In addition to worker fraud, provider fraud can also be better detected using technology. Using data analytics, insurance firms and law enforcement can detect certain red flags such as “cookie cutter” treatments being prescribed for every patient, a high incidence of drug prescriptions, and treatment regimens that are not consistent with the type or severity of a worker’s injury. A worker may not be aware at all of this sort of fraud, and without using technology to obtain a better overall understanding of a provider’s patterns of treatment, this type of fraud would be much more difficult to detect.
Fraud is a very serious problem in workers’ compensation, and employers should take steps to make sure that fraud is not occurring in their cases. Call us today at (714) 516-8188 and let us help you make a plan to deal with fraud and talk about how to identify it and defend against it.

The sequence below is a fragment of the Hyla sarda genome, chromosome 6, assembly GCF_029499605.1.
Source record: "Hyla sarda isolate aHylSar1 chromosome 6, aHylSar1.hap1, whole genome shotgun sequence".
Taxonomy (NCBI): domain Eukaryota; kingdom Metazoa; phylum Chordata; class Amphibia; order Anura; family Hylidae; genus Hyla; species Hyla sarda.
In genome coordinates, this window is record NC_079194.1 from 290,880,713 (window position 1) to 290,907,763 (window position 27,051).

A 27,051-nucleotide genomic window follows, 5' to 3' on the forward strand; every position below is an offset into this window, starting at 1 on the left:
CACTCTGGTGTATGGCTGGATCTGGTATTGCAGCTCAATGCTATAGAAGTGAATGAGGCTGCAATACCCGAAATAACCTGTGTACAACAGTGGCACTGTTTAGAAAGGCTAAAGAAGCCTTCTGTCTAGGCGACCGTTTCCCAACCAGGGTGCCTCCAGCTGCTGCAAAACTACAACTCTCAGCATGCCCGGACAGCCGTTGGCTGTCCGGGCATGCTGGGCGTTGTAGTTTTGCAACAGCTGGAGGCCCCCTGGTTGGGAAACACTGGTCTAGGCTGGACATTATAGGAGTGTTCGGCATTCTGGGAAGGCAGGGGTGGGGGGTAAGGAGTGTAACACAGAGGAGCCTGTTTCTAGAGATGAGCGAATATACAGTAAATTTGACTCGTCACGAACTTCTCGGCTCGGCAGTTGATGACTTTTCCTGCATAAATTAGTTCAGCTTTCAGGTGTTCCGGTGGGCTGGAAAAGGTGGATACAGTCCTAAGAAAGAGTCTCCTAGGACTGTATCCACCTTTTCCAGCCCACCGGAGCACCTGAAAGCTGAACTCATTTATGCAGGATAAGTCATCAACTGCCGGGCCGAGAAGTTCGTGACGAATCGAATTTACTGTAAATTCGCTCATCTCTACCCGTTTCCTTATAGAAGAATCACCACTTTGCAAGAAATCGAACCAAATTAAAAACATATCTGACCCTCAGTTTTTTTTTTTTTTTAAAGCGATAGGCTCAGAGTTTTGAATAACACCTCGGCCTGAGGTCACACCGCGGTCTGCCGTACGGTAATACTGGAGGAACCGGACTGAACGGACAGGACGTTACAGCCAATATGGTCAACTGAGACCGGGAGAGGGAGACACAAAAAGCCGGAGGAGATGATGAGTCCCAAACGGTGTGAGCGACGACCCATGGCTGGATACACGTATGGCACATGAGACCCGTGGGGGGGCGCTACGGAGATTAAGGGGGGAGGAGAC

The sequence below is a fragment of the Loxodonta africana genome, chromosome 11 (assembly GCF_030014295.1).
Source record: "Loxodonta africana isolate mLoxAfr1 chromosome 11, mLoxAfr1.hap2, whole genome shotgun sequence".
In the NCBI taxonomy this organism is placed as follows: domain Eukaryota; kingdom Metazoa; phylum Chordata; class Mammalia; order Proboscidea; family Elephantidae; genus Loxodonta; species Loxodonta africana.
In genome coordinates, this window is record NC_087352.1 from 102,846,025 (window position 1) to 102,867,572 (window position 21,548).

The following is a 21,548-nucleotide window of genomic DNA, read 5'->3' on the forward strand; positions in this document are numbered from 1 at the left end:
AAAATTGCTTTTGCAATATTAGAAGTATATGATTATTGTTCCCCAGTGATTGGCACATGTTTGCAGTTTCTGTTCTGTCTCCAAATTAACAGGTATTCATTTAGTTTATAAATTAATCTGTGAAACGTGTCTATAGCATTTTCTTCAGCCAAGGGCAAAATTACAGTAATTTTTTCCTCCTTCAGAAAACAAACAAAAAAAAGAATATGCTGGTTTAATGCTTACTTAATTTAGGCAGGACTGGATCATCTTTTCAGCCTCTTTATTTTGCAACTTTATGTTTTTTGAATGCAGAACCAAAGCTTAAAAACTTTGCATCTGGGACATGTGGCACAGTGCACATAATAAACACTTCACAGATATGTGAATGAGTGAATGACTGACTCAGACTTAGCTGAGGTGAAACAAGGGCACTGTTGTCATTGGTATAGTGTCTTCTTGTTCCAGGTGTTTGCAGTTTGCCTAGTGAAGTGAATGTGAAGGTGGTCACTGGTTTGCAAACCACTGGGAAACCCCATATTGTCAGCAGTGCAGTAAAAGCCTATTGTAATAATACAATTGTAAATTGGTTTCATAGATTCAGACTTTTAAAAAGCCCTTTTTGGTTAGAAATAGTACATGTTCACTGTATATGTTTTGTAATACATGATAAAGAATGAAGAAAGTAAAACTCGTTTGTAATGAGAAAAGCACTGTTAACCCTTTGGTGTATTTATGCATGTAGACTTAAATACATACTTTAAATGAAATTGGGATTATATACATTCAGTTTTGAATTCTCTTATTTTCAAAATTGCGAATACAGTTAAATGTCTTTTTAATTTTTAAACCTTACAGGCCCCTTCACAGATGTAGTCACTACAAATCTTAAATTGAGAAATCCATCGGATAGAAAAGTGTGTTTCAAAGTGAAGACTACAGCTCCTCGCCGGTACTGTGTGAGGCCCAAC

The workers’ compensation system is instrumental for both employees and employers. For employees, it creates a no-fault system wherein an employee may receive compensation for a work-related injury without having to prove that the injury is the fault of the employer. For employers it creates a system wherein the employer is protected from most tort claims. The system is crucial to the way our employer-employee relationship and law functions. Unfortunately, there are some that seek to exploit the system for their own financial gains. The state of California has made many efforts in recent years to combat growing fraud that exists in the workers’ compensation system. One of these efforts may be seen in Assembly Bill 1244.